come necessary to the Bureau of Stand

Mr. TRIMBLE. This is a piece of legislation that is within the twilight zone. Under the present situation, the Com-ards, since the work is in that field. mittee on Appropriations could not make of the funds and there has been a preappropriations because it was not authorized.

Mr. BOW. If the gentleman will wait just a moment, Mr. Speaker, does the Mr. TRIMBLE. I yield to the gentle- gentleman mean that the Committee on man from Ohio.

Mr. BOW. Will the gentleman explain to the House why there is a waiver of points of order in this rule?

Mr. TRIMBLE. There are items in the bill which would be subject to a point

of order.

Mr. BOW. I would think so, but certainly the gentleman must have some reason why the Committee on Rules has come in here with a rule waiving all points of order. There ought to be some explanation of it before we adopt the rule. The gentleman says there is no objection to the rule, but until that has been cleared up, there is opposition to the rule.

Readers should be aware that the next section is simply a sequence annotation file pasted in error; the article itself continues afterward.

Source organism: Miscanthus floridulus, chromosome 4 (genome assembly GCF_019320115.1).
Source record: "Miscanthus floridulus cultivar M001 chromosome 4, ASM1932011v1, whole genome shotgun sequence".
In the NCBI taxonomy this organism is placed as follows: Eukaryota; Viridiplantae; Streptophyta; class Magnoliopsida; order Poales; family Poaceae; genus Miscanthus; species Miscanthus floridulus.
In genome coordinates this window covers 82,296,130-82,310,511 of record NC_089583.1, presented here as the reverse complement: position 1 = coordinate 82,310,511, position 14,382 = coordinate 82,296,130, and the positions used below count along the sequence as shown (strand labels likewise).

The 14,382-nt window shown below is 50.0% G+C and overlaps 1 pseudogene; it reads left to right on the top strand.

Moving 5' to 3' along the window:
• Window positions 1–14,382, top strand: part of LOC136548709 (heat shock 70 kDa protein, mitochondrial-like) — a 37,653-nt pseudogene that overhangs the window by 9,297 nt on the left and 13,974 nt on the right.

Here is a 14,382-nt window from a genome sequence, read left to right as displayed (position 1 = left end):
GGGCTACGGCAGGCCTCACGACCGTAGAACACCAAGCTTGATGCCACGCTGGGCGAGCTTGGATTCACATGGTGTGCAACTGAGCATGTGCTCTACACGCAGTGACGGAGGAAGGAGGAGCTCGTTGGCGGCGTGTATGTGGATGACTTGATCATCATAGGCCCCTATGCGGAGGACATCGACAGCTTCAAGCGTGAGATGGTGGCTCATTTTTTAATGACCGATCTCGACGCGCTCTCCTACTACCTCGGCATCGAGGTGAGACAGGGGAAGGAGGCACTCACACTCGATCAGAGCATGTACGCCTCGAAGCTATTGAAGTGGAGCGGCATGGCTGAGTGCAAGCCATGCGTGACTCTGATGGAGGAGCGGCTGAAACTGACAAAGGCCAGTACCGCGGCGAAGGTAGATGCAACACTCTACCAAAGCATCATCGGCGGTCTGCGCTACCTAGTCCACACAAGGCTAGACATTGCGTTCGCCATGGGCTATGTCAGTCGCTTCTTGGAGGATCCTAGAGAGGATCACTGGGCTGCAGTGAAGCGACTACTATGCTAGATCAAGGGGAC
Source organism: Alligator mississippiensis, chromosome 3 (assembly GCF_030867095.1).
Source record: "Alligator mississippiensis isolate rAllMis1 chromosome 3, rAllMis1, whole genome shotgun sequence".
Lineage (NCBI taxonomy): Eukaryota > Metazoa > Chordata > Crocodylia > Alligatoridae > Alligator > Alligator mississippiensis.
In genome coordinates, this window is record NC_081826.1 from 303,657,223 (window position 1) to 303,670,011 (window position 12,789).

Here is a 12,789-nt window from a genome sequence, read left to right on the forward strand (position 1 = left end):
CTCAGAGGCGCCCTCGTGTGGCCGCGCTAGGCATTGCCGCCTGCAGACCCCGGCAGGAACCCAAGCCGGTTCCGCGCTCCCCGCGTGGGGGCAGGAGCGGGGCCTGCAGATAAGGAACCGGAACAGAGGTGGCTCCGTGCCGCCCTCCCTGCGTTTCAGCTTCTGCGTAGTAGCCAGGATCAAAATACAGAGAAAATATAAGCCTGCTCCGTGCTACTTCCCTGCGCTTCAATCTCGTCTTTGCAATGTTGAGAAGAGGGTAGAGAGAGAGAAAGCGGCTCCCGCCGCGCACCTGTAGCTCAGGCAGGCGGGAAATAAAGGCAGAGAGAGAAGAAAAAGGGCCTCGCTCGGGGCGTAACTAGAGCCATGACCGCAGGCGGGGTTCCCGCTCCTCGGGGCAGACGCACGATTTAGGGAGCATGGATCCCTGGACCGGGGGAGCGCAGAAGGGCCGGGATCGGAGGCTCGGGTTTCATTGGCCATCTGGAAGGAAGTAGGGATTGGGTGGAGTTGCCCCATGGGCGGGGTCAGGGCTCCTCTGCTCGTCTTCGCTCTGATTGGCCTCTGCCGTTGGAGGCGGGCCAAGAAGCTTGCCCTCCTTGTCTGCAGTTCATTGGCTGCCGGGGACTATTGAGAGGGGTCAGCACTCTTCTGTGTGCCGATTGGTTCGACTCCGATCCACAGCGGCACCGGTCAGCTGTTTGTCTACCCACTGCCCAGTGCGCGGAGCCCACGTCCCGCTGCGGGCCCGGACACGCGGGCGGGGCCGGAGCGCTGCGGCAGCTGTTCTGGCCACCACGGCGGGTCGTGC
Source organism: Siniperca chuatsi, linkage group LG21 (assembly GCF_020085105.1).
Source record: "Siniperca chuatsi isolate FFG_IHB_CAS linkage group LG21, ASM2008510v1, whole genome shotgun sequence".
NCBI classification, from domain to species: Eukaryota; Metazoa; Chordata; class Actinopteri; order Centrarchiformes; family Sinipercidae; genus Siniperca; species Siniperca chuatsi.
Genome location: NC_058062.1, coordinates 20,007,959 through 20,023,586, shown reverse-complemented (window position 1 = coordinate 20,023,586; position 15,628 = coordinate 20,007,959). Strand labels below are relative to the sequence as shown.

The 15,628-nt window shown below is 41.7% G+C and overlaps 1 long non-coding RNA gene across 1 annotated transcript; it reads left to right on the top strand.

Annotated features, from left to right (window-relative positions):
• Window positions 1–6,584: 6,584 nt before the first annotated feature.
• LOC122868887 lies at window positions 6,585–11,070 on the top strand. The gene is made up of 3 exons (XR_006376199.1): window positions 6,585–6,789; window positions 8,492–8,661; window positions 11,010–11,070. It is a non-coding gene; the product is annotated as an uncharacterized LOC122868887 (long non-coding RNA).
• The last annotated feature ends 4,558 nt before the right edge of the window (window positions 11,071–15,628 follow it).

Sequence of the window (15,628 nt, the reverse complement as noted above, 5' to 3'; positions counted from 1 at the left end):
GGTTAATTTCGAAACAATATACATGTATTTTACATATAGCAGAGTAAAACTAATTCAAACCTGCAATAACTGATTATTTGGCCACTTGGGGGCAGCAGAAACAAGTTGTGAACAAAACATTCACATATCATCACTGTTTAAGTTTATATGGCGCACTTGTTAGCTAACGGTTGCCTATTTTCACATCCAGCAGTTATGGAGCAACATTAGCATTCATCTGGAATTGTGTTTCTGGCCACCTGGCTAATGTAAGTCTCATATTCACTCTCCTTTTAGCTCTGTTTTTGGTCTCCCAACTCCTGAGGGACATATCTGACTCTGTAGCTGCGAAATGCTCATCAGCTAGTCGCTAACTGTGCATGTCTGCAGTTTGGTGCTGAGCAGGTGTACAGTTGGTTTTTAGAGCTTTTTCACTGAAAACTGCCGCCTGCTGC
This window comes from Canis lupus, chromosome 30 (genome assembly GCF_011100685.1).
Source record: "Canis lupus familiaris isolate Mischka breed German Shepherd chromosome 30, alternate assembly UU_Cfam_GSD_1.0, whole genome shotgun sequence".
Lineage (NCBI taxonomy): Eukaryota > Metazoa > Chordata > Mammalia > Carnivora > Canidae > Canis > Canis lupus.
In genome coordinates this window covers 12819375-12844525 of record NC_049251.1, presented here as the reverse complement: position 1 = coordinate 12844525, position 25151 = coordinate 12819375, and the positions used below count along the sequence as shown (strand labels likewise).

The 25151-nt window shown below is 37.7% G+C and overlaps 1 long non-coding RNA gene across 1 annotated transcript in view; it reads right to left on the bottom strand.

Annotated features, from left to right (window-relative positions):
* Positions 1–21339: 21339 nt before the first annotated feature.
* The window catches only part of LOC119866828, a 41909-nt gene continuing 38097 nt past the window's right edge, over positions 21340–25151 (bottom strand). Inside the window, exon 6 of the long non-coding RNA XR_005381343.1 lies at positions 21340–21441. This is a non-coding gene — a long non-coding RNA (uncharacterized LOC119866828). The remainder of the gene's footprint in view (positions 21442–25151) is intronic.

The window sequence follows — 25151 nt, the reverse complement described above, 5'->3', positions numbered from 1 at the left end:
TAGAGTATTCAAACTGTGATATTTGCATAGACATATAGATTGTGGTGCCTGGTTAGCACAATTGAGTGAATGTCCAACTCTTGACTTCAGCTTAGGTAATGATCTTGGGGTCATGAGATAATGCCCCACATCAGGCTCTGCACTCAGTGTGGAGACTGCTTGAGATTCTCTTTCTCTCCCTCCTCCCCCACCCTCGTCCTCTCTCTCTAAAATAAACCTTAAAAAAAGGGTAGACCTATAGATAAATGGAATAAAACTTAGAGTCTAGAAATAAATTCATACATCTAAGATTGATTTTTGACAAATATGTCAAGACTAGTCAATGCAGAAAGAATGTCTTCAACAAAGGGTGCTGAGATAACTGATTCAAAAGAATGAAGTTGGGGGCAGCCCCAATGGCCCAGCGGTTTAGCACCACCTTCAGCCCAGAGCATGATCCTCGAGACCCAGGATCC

Mr. TRIMBLE. I regret to hear the gentleman objects to the rule.

The first thing that the bill proposes is to provide statutory authorizations for appropriations for the Bureau to remain available beyond 1 fiscal year. Now that may be subject to a point of order.

The second provision would permit the transfer of appropriations from other agencies and merger with appropriations of the National Bureau of Standards. That may be subject to a point of order. The third proposed amendment would allow the discretionary expenditure from undesignated gifts and bequests to aid